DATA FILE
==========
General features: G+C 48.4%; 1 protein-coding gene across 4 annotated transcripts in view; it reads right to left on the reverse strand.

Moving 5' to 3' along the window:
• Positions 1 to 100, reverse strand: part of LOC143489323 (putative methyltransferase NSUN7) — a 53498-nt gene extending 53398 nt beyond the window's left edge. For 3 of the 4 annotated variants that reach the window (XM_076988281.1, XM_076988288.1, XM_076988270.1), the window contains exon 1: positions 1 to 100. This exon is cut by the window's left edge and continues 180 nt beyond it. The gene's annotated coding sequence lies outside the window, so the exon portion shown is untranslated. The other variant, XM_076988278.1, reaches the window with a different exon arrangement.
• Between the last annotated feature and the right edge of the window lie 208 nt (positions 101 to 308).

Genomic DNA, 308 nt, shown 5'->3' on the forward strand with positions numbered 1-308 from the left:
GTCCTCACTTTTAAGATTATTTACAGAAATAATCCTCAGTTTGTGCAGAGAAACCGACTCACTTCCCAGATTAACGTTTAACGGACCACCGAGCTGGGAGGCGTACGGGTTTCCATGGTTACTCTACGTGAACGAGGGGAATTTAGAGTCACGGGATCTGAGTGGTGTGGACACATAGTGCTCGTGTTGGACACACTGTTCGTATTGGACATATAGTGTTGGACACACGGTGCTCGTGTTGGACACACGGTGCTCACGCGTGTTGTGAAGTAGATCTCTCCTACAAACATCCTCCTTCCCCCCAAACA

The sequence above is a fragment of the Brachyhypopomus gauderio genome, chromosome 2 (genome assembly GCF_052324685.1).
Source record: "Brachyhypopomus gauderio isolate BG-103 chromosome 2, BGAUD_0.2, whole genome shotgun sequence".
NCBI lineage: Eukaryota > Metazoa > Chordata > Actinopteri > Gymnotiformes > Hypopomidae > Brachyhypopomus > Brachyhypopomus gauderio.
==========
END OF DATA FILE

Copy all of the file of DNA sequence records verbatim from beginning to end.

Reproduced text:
General features: G+C 48.4%; 1 protein-coding gene across 4 annotated transcripts in view; it reads right to left on the reverse strand.

Moving 5' to 3' along the window:
• Positions 1 to 100, reverse strand: part of LOC143489323 (putative methyltransferase NSUN7) — a 53498-nt gene extending 53398 nt beyond the window's left edge. For 3 of the 4 annotated variants that reach the window (XM_076988281.1, XM_076988288.1, XM_076988270.1), the window contains exon 1: positions 1 to 100. This exon is cut by the window's left edge and continues 180 nt beyond it. The gene's annotated coding sequence lies outside the window, so the exon portion shown is untranslated. The other variant, XM_076988278.1, reaches the window with a different exon arrangement.
• Between the last annotated feature and the right edge of the window lie 208 nt (positions 101 to 308).

Genomic DNA, 308 nt, shown 5'->3' on the forward strand with positions numbered 1-308 from the left:
GTCCTCACTTTTAAGATTATTTACAGAAATAATCCTCAGTTTGTGCAGAGAAACCGACTCACTTCCCAGATTAACGTTTAACGGACCACCGAGCTGGGAGGCGTACGGGTTTCCATGGTTACTCTACGTGAACGAGGGGAATTTAGAGTCACGGGATCTGAGTGGTGTGGACACATAGTGCTCGTGTTGGACACACTGTTCGTATTGGACATATAGTGTTGGACACACGGTGCTCGTGTTGGACACACGGTGCTCACGCGTGTTGTGAAGTAGATCTCTCCTACAAACATCCTCCTTCCCCCCAAACA

The sequence above is a fragment of the Brachyhypopomus gauderio genome, chromosome 2 (genome assembly GCF_052324685.1).
Source record: "Brachyhypopomus gauderio isolate BG-103 chromosome 2, BGAUD_0.2, whole genome shotgun sequence".
NCBI lineage: Eukaryota > Metazoa > Chordata > Actinopteri > Gymnotiformes > Hypopomidae > Brachyhypopomus > Brachyhypopomus gauderio.